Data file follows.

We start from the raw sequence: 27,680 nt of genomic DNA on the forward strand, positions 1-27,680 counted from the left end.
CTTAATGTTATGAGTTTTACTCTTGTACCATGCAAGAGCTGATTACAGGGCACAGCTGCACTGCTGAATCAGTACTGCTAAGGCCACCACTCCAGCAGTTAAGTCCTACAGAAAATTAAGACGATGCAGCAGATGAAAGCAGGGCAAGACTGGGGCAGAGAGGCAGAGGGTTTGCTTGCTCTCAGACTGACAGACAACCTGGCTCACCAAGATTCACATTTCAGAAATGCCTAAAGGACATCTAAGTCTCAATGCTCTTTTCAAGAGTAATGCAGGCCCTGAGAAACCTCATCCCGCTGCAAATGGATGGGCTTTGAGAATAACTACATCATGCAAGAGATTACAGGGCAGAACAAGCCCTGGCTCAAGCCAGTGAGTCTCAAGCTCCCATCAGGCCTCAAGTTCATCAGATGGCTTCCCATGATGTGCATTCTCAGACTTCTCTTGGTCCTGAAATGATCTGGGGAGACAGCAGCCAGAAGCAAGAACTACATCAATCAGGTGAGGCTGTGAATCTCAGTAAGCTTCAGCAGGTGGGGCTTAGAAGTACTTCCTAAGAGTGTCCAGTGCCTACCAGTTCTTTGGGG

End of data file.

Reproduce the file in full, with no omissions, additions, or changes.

We start from the raw sequence: 27,680 nt of genomic DNA on the forward strand, positions 1-27,680 counted from the left end.
CTTAATGTTATGAGTTTTACTCTTGTACCATGCAAGAGCTGATTACAGGGCACAGCTGCACTGCTGAATCAGTACTGCTAAGGCCACCACTCCAGCAGTTAAGTCCTACAGAAAATTAAGACGATGCAGCAGATGAAAGCAGGGCAAGACTGGGGCAGAGAGGCAGAGGGTTTGCTTGCTCTCAGACTGACAGACAACCTGGCTCACCAAGATTCACATTTCAGAAATGCCTAAAGGACATCTAAGTCTCAATGCTCTTTTCAAGAGTAATGCAGGCCCTGAGAAACCTCATCCCGCTGCAAATGGATGGGCTTTGAGAATAACTACATCATGCAAGAGATTACAGGGCAGAACAAGCCCTGGCTCAAGCCAGTGAGTCTCAAGCTCCCATCAGGCCTCAAGTTCATCAGATGGCTTCCCATGATGTGCATTCTCAGACTTCTCTTGGTCCTGAAATGATCTGGGGAGACAGCAGCCAGAAGCAAGAACTACATCAATCAGGTGAGGCTGTGAATCTCAGTAAGCTTCAGCAGGTGGGGCTTAGAAGTACTTCCTAAGAGTGTCCAGTGCCTACCAGTTCTTTGGGG